Evelyn C. Cotton
Richard [dickie] Tyler
Ronald R. Foster
Lt. Col. John W. Antonelli Usmc
Mary Louise Dowling
John P. Fulton
Frank R. Mckelvy
John F. Warren
Louise A. Woods
Best Art Direction
Best Costume Design
Frank Gorshin (1933-2005)
He was born on April 5, 1933, in Pittsburgh, Pennsylvania into a family of modest means, his father was a railroad worker and mother a homemaker. His childhood impressions of Edward G. Robinson and James Cagney paid off when he won a local talent contest at 17, and that led to his first gig at 17 at a the prize was a one week engagement at Jackie Heller's Carousel night club, Pittsburgh's hottest downtown spot in the day. The taste was there, and after high school Frank enrolled in the Carnegie-Mellon Tech School of Drama did hone his craft.
His career was interrupted briefly when he entered the US Army in 1953. He spent two years in Special Services as an entertainer. Once he got out, Frank tried his luck in Hollywood. He made his film debut in a forgettable William Holden vehicle The Proud and Profane, but his fortunes picked up soon when he and when he hooked up with American Internation Pictures (AIP). With his charasmatic sneer and cocky bravado that belied his slender, 5' 7" frame, Frank made a great punk villian in a series of entertaining "drive-in" fare: Hot Rod Girl (1956), Dragstrip Girl, Invasion of the Saucer Men, and of course the classic Portland Expose (all 1957).
By the '60s, he graduated to supporting roles in bigger Hollywood fare: Where the Boys Are, Bells Are Ringing (both 1960), Ring of Fire, and his biggest tole to date, that of Iggy the bank robber in Disney's hugely popular That Darn Cat (1965). Better still, Frank found some parts on television: Naked City, Combat!, The Untouchables, and this would be the medium where he found his greatest success. Little did he realize that when his skeletal physique donned those green nylon tights and cackled his high pitch laugh that Frank Gorshin would be forever identified as "the Riddler," one of Batman's main nemisis. For two years (1966-68), he was a semi-regular on the show and it brought him deserved national attention.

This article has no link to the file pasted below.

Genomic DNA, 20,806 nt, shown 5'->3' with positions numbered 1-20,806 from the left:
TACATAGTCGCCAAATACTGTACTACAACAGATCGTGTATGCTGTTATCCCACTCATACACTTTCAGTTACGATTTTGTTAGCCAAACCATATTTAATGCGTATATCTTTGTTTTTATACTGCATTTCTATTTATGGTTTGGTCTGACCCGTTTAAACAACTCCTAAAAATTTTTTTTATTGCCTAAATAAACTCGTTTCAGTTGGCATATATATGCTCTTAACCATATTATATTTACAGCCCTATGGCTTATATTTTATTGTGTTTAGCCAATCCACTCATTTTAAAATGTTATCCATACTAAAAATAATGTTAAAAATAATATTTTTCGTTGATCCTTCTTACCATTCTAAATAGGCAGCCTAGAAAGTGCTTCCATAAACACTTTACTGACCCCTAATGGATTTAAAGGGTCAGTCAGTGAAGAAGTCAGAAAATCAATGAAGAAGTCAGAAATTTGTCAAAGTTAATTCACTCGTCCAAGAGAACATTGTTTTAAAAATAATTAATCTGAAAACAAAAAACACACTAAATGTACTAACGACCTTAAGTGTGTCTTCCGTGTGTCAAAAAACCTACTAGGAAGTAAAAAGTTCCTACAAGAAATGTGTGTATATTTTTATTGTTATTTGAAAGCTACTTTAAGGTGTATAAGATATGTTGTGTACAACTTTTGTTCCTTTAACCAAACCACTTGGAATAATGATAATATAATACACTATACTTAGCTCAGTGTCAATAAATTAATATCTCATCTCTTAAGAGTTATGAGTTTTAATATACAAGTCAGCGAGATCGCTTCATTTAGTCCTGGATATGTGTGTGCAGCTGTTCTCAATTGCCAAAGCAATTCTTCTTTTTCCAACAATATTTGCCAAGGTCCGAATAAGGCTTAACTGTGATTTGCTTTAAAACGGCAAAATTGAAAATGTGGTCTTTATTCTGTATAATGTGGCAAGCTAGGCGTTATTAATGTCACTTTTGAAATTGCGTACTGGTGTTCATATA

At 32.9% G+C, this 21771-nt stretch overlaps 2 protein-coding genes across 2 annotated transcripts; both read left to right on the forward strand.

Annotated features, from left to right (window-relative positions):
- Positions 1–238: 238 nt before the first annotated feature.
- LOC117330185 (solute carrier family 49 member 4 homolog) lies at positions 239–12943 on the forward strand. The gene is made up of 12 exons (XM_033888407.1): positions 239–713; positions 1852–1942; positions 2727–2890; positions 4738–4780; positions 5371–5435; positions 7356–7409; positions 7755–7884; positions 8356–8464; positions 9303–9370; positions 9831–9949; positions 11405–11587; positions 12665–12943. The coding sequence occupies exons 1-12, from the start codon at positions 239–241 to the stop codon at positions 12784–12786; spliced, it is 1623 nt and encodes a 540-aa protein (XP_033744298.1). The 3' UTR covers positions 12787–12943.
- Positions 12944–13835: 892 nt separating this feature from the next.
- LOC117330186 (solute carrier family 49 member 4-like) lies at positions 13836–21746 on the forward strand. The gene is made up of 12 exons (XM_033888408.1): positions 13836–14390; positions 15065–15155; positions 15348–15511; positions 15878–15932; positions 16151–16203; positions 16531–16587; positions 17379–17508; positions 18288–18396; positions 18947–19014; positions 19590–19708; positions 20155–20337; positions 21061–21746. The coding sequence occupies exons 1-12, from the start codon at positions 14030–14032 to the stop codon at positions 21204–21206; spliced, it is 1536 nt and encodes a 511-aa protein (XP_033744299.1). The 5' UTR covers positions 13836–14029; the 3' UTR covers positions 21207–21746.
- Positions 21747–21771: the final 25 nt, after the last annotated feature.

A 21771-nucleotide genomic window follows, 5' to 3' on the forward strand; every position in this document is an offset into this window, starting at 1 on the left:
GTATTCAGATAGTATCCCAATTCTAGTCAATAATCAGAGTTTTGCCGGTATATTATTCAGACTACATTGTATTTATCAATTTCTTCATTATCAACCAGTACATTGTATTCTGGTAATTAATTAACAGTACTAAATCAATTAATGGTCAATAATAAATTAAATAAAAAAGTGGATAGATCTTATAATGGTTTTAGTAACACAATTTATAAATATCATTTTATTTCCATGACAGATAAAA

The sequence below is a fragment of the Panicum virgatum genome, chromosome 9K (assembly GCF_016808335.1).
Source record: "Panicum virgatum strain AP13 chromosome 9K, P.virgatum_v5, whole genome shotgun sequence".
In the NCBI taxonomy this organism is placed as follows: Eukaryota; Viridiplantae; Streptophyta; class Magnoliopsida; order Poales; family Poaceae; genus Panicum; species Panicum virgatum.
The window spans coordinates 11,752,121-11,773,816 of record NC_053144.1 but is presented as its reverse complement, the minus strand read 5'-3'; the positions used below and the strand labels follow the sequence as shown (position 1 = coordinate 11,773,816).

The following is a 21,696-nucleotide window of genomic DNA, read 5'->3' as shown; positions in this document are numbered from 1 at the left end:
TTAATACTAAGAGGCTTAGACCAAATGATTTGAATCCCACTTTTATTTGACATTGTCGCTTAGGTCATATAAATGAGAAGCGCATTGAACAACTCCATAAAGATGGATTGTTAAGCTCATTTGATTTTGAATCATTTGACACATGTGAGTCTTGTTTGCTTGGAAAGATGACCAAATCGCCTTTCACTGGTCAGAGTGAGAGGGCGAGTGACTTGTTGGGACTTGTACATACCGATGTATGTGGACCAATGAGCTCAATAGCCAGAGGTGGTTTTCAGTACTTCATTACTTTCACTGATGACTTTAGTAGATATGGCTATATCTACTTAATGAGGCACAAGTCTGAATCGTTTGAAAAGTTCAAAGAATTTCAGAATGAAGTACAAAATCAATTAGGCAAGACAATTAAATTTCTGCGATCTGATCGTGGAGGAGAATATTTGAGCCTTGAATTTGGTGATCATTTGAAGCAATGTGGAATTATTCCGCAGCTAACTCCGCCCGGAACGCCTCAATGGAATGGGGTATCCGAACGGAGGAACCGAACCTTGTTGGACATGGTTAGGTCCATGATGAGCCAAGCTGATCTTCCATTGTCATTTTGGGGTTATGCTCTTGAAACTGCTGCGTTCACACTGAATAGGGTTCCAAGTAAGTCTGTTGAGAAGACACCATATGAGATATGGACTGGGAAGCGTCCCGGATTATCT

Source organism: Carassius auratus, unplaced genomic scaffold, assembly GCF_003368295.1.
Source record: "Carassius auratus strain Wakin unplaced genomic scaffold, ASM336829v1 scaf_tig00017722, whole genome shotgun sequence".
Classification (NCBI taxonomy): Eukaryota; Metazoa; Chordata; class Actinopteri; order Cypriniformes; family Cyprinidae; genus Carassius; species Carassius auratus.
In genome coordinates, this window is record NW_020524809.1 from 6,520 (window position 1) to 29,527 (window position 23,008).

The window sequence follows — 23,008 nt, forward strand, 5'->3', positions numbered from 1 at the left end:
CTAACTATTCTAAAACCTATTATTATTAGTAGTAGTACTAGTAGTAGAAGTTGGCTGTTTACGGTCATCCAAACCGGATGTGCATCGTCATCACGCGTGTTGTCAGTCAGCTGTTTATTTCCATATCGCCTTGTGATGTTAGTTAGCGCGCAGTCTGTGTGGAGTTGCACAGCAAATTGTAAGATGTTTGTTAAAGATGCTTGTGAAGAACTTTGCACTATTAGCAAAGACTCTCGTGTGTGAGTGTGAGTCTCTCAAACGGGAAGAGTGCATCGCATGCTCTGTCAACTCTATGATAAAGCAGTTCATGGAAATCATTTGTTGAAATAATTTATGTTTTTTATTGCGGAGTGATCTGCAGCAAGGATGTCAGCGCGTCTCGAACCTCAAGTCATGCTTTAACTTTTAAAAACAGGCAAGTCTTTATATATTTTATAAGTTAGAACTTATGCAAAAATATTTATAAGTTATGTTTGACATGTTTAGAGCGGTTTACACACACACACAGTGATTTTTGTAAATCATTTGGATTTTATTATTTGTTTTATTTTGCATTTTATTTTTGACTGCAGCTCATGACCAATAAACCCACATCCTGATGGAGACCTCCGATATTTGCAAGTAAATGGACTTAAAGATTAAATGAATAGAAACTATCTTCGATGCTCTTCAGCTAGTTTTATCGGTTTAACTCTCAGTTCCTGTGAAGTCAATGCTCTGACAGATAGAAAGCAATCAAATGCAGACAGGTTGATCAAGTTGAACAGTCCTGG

By the '70s, Frank made his Broadway debut, as the star of Jimmy, a musical based on the life of former New York City Mayor Jimmy Walker. He spent the next two decades alternating between the stage, where he appeared regularly in national touring productions of such popular shows as: Promises, Promises, Prisoner of Second Street, and Guys and Dolls; and nightclub work in Los Angeles and Las Vegas.
He recently found himself in demand for character roles on televison: Murder, She Wrote, Lois & Clark: The New Adventures of Superman and film: Terry Gilliam's Twelve Monkeys (1995), and the quirky comedy Man of the Century (1999). Yet his biggest triumph was his two year stint (2002-2004) as George Burns in the Broadway smash, Say Goodnight Gracie. It ran for 364 performances and he received critical raves from even the toughest New York theater critics, proving undoubtly that he was a performer for all mediums. He is survived by his wife Christina; a son, Mitchell; grandson Brandon and sister Dottie.
by Michael T. Toole
Frank Gorshin (1933-2005)